It's impossible to judge an NFL draft the day after it has concluded. Today's college stud can be tomorrow's NFL washout. It takes three our four years to evaluate how successful an NFL draft was in helping a team Four years removed from the Bears' 2005 draft, it rates a steady D or F with the failure of Cedric Benson and Mark Bradley at the very top. There isn't a single player from that draft left on the roster. The 2006 draft doesn't look as good as it did in, say, January 2007 when the Bears were marching to Super Bowl XLI and had Danieal Manning starting as a rookie at free safety, Devin Hester setting records as a return man and Mark Anderson looking like the next coming of Richard Dent. We'll say that draft is worth a solid C right now but this coming season will tell a lot.

The point is to take the evaluation of what the Bears did this weekend (or what they did Sunday) with a grain of salt. It's far too early to tell what is going to happen. General manager Jerry Angelo went into the draft with the belief the Bears could get three starters. The Bears promote their draft picks. They carry preferred status.

"Realistically, that's tough,'' Angelo said when asked how many from the bunch could make the 53-man roster. "Six have a chance to make it. I feel every one of them has the ability to make it. Obviously, the competition's going to be a little big keener at some positions. But I don't think that would be unrealistic with this group.''

So, let's take a look at what they are saying about Angelo's draft around the league:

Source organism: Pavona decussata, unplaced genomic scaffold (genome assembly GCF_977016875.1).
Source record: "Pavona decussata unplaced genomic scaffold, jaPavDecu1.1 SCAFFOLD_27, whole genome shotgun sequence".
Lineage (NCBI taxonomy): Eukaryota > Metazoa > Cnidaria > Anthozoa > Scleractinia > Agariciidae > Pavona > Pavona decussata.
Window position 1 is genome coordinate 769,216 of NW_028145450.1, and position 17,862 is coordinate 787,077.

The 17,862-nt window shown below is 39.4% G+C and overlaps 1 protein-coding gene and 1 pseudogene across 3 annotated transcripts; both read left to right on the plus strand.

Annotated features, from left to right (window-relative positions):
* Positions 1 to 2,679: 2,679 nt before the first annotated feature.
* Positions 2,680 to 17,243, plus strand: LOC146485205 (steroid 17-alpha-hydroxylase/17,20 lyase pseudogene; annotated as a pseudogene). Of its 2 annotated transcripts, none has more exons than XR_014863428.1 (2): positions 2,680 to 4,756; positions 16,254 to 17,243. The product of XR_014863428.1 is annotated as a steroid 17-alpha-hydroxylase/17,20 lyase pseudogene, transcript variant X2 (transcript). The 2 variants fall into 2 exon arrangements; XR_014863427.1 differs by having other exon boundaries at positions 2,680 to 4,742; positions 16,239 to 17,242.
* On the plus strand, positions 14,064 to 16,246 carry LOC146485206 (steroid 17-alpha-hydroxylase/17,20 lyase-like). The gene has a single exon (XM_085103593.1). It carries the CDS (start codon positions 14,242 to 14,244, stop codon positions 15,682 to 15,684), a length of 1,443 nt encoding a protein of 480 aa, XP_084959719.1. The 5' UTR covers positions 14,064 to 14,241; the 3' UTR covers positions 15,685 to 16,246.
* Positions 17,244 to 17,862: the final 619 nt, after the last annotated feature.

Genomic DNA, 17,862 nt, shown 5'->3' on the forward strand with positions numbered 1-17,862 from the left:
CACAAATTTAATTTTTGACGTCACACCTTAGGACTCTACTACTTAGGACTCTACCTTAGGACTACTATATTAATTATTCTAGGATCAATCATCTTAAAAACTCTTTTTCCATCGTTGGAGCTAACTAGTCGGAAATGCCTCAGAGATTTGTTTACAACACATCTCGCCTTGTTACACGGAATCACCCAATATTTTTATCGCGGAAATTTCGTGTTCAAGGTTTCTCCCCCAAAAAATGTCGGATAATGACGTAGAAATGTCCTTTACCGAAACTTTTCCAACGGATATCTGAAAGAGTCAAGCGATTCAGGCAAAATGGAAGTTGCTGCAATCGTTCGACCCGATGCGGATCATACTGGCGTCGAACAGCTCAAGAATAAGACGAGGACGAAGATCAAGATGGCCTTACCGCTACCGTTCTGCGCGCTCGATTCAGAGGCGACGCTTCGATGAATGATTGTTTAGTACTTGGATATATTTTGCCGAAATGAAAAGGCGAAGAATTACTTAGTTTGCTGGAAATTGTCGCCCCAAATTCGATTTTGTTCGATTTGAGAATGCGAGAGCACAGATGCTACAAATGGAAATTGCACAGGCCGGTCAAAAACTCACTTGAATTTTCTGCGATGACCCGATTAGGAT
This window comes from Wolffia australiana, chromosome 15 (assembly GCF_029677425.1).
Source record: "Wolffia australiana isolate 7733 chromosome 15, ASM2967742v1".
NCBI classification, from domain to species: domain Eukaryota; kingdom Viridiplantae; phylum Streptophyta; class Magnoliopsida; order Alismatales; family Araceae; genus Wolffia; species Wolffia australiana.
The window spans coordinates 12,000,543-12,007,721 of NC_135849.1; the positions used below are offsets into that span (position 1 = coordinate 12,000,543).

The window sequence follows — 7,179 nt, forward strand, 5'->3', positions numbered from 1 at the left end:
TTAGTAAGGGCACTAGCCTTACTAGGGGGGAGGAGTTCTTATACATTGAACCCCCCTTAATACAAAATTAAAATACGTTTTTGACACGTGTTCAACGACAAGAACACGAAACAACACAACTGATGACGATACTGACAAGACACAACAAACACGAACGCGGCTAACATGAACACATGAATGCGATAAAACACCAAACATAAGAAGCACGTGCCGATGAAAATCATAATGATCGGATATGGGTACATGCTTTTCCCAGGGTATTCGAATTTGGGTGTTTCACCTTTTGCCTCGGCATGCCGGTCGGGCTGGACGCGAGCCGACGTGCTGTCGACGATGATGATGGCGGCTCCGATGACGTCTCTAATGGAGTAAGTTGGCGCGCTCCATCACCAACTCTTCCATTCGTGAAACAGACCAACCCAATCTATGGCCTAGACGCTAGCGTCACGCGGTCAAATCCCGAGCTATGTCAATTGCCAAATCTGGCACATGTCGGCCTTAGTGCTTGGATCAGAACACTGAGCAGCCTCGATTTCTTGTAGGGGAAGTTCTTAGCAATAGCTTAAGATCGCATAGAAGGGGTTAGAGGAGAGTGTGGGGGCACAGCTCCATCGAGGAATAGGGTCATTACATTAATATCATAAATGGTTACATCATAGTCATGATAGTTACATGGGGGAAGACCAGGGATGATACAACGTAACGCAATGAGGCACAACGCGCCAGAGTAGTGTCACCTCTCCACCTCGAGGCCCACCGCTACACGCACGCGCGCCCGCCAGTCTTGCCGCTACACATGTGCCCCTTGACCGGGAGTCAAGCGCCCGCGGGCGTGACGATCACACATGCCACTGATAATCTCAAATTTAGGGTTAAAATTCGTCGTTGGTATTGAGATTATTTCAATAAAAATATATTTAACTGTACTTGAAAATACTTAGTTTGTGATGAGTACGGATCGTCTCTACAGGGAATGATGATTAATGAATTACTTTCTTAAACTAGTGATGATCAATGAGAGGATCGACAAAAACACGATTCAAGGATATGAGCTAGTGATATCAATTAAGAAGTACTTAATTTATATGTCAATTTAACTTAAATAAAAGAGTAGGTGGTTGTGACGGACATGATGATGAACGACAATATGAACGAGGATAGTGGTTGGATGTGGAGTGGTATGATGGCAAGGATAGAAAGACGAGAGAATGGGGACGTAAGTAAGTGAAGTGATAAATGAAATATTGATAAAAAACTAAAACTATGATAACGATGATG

*** The Sporting News gives Angelo an A. They point out that this draft began with quarterback Jay Cutler. Does that mean Angelo has an A coming in 2010 also?

*** John Czarnecki at gives the Bears a B-minus. He calls it a "total success" if Cutler leads the Bears to the playoffs. We'd suggest it's a total success if Cutler leads the Bears to some playoff victories. Kyle Orton has gotten them to the postseason.

*** Kevin Seifert at wonders if the daily double of linemen Jarron Gilbert and Henry Melton will turn out better than the player the Bears could have gotten at No. 49. Mohamed Massaquoi or Rashad Johnson anyone?

*** The only team with more picks than the Bears on Sunday was the Dallas Cowboys, which began the day with 12, three more than the Bears. ESPN's John Clayton believes the Bears did a much better job.

"Their picks were consistent and fit needs. Defensive ends Jarron Gilbert and Henry Melton have run the 40-yard dash in 4.8 seconds and will work with defensive line coach Rod Marinelli on the Bears' pass rush. Safety D.J. Moore had received a higher grade than his third-round selection. The Bears added wide receiver Juaquin Iglesias, who was rated in the round he was selected. Most of the Cowboys' picks were rated two or three rounds lower than their selections."

However, Clayton says New England had the best Day 2 of any team.

Here are some highlights:

Angelo said he was surprised Johnny Knox was still around in the fourth round.

He likes Derek Kinder from Pitt. The coaching staff really liked him and he got a strong endorsement from Dave Wannstedt.

Defensively, they wanted to get some young talent. It was one of the goals of the draft to get more energy. Angelo believes Jarron Gibert and Henry Melton are two very good defensive ends.

Melton made 12 visits and that is why the Bears grabbed him in the fourth round. They like his traits but he needs to take another step.

Talk about a long wait to see the Bears not do anything.